The Carlisle Mosquito Online

Friday, January 21, 2005


Cross-country skiing
When it comes down to it, there are only a few days to cross-country ski each winter. Between snowfall, weather conditions, and family life, often the days can be counted on one hand. Nordic skiing can also be an extremely aerobic sport. You have to feel up for it. But when the stars align — good snow, free time, and extra energy — skiing can be a rare pleasure. You have to seize the opportunity.

Great Brook Farm State Park on Lowell Street has ten miles of trails, more than enough to please the most energetic skier. The trails are machine-groomed with double-tracks for traditional Nordic skiing and a lane for cross-country skating. There are a couple of hills to practice downhill techniques. Always vulnerable to the amount of snow we get, the cross-country center stays open as many days as it can.

To really get away from it all though, there's nothing like setting new tracks in the snow. While gliding in tracked snow is faster, breaking a trail has its own rewards, especially in fresh powder. There's a lot of back-country skiing here, whether in the Town Forest, the Cranberry Bog, Estabrook Woods, or other forest land.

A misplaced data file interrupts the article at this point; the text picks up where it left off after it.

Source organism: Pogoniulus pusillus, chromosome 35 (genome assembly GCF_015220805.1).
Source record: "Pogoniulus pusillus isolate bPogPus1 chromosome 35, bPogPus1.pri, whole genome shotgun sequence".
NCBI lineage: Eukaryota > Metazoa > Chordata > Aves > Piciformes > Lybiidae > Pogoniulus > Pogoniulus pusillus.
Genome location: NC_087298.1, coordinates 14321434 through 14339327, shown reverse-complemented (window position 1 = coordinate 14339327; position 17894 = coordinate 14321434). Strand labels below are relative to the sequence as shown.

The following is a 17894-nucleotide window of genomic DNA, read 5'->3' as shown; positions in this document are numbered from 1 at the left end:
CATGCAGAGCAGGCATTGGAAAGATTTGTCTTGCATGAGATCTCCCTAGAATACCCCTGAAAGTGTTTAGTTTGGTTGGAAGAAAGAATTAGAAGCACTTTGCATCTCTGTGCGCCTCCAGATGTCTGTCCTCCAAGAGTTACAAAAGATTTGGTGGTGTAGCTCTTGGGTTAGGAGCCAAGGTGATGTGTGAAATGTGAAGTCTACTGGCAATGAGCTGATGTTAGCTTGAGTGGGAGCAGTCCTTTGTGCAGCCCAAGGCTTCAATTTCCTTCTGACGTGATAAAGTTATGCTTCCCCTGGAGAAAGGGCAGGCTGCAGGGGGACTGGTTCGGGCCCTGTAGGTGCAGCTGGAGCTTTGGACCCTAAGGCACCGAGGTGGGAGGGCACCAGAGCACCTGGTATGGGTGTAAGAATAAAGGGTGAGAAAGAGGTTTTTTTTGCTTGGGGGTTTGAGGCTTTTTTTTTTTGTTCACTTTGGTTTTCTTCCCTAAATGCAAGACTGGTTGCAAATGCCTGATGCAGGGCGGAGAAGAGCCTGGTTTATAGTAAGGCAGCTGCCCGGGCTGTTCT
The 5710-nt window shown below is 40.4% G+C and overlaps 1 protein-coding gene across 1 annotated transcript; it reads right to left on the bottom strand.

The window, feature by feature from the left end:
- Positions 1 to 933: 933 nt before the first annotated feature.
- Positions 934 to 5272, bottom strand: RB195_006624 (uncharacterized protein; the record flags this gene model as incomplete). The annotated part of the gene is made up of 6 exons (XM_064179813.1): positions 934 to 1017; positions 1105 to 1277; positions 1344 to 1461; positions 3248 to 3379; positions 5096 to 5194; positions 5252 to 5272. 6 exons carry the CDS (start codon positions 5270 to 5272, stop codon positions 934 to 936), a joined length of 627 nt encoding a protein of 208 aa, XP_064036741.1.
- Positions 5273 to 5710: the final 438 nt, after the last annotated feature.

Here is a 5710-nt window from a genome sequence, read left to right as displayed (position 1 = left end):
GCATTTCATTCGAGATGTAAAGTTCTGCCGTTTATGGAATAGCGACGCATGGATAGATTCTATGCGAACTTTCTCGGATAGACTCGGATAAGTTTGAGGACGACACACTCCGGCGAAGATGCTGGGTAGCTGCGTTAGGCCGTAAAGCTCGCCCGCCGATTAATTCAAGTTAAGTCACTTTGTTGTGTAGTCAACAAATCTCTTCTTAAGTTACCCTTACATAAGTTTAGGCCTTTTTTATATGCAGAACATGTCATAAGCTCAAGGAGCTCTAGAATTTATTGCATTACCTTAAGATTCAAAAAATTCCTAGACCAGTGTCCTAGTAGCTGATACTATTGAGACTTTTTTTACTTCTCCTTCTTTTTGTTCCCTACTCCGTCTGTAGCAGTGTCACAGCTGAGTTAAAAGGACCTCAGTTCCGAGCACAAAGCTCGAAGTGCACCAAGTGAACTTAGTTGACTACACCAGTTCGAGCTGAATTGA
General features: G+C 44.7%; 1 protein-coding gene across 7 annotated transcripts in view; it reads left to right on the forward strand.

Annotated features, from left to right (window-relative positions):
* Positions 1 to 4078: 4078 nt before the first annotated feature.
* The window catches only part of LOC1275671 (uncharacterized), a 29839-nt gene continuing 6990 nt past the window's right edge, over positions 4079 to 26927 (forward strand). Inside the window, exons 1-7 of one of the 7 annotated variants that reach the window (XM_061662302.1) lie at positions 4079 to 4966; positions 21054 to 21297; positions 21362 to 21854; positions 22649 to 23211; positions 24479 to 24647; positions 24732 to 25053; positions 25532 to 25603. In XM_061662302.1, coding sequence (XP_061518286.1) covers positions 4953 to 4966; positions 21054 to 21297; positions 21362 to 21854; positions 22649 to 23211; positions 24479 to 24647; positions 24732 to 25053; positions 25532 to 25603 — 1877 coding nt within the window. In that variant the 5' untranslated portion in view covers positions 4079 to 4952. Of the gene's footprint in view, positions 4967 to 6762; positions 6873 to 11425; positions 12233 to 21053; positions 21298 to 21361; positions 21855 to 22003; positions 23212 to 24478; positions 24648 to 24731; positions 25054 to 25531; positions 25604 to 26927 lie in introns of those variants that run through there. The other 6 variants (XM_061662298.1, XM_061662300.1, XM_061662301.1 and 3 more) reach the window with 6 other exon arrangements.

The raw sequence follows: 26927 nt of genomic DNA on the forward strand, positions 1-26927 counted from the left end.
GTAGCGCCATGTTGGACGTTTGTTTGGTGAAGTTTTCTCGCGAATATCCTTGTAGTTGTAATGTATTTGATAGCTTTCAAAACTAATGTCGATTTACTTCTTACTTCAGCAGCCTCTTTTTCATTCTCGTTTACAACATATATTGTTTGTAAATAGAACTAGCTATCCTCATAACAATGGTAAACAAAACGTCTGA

Covered in snow, even the most familiar trail is transformed. There are animal tracks to explore, cold, fresh air, and white beauty. Snapping on a set of skis and setting out from the front door feels like living in the country. Even though this is a suburb, on a pair of skis or snowshoes a wilder world emerges.

2005 The Carlisle Mosquito